Age creeps up on all of us. Everyone probably has a moment of clarity every now and then, when they bend over to put on their shoes and hear the clicks and pops that come along with a life well lived. In addition to failing joints, there is a related legal issue worth addressing here that most people don’t like to approach too directly; either because they don’t want to embarrass or hurt the feelings of a parent or friend, or they don’t feel it’s their place to point it out at all.
The issue I’ll be discussing in this blog is about alcohol affects us differently as we age.
Less Awareness Leads to Greater Risk
There are some senior citizens who may be less aware of their own declining faculties than the people around them, who observe and interact with them often. It’s the nature of this kind of slow decline that can also lead to driving situations that are dangerous for both the senior behind the wheel, as well as their passengers in the car and other drivers on the road. When your vision or hearing is not as good as it used to be, you may not have the quick reaction time that would help you to avoid unexpected obstacles or the unpredictable driving behavior of others.
Alcohol and How it Affects the Elderly
The state of Arizona has specific driver’s license renewal regulations in place that are meant to help keep our senior citizens on the road safely. Any driver over the age of 65 will need to renew their license in person and pass a vision test every five years. However, there’s still another possible layer to the already risky situation of a driver who might be between those required renewal tests when their vision or some other sense begins to worsen. And that layer is alcohol.
Make no mistake – drinking and driving is dangerous for everyone. But for senior citizens, having a drink or two and driving could be even more dangerous. The concerns of adding alcohol to conditions that come with the normal aging process are clear, but there’s also the possibility of a slowed metabolism that can increase the effects of alcohol. Meaning someone who was able to drink a beer with lunch with no problem ten years ago may now find themselves driving while over the legal limit without even realizing it. If they get pulled over for any reason, they may find themselves arrested for a DUI.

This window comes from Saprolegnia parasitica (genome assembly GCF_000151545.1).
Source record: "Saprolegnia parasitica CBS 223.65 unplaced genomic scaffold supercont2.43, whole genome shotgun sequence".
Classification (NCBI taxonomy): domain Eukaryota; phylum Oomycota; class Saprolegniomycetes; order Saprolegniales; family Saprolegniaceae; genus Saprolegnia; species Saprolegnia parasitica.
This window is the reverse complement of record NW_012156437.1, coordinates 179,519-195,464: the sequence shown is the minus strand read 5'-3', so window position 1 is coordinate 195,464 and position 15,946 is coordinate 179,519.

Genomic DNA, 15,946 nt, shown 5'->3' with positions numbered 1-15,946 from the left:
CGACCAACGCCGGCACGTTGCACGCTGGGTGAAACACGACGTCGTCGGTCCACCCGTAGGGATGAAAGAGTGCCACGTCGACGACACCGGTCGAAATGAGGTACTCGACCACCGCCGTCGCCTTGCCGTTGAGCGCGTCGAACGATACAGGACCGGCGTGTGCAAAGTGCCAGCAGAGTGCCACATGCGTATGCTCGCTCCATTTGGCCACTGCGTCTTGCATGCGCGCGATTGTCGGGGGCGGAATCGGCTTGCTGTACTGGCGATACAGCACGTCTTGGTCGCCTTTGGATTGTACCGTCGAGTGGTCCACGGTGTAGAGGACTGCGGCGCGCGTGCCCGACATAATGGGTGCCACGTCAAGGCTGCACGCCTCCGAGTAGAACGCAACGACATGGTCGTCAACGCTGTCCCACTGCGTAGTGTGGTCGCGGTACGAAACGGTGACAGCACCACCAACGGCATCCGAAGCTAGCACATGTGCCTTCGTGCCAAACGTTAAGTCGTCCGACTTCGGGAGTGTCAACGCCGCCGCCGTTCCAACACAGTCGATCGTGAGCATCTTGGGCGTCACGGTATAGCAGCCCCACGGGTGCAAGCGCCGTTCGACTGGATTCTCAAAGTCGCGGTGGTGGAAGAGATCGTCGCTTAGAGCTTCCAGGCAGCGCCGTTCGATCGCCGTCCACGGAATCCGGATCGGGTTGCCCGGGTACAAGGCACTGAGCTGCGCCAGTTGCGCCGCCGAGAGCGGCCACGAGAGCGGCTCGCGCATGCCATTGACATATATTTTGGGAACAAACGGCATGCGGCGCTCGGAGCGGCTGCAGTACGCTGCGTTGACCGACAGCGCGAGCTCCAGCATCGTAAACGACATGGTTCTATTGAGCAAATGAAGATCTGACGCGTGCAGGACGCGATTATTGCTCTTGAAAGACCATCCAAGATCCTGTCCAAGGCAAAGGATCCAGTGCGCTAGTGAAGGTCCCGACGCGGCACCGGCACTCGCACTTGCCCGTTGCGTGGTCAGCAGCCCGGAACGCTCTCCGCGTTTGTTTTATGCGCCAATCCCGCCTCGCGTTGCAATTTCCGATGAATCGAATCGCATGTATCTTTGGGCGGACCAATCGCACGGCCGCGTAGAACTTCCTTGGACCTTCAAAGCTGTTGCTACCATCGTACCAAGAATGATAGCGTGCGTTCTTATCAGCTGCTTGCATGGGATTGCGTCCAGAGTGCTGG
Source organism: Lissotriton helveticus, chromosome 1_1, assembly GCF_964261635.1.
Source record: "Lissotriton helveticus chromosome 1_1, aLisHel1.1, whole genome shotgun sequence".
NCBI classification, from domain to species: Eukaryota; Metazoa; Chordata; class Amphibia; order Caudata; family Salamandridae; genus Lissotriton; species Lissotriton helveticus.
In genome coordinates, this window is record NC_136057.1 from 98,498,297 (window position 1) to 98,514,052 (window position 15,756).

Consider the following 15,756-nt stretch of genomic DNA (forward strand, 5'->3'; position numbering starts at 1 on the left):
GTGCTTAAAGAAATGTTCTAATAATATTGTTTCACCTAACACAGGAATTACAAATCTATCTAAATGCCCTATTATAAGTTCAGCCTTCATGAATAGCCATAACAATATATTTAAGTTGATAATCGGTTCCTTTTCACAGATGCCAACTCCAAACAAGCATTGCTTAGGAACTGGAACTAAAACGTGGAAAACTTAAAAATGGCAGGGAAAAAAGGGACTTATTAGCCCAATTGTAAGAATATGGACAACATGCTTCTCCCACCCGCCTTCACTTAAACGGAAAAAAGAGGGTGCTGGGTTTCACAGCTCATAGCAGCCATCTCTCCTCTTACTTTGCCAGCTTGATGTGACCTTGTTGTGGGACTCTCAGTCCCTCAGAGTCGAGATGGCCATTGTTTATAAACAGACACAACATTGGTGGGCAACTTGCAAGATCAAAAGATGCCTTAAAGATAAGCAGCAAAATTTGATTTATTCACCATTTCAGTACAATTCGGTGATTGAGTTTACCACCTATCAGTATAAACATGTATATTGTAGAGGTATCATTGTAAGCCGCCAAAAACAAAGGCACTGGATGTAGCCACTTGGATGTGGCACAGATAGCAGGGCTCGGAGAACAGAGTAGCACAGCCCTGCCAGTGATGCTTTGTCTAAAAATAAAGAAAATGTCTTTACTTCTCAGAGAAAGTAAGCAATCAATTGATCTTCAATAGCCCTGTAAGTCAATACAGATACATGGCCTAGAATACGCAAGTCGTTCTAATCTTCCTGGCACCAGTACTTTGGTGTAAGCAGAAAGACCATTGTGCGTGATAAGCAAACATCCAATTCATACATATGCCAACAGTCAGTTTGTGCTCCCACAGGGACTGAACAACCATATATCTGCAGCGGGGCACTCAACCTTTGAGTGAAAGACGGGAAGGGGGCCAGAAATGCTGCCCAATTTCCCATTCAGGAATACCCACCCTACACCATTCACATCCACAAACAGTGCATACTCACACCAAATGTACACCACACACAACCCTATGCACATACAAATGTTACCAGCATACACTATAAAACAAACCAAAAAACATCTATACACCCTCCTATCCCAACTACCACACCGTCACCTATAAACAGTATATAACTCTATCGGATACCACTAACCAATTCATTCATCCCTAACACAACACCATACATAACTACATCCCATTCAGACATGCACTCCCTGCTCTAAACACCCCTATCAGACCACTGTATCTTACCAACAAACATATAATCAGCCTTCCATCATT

Medications Impact the Effects of Alcohol
It also helps to be aware of any medication that your elderly loved ones may be taking regularly. The dangerous combination of prescription medication and alcohol is another serious concern in these situations. Senior citizens are more likely to be taking medications that were legally prescribed to them, but which could have a negative reaction with any level of alcohol that would amplify the effects of both.
Arizona will hold senior citizens who are arrested for driving under the influence to the same level of strict legal standards they maintain for anyone who is arrested for a drunk driving offense. It’s very important for anyone who feels this could be an issue for their grandparent, elderly parent or other loved ones who are getting older to talk to them about it. One unpleasant conversation could make more of a difference than you know, and keep your loved ones driving safely for as long as they’re able, while also looking out for both their best interest and the safety of everyone else on our Arizona roads.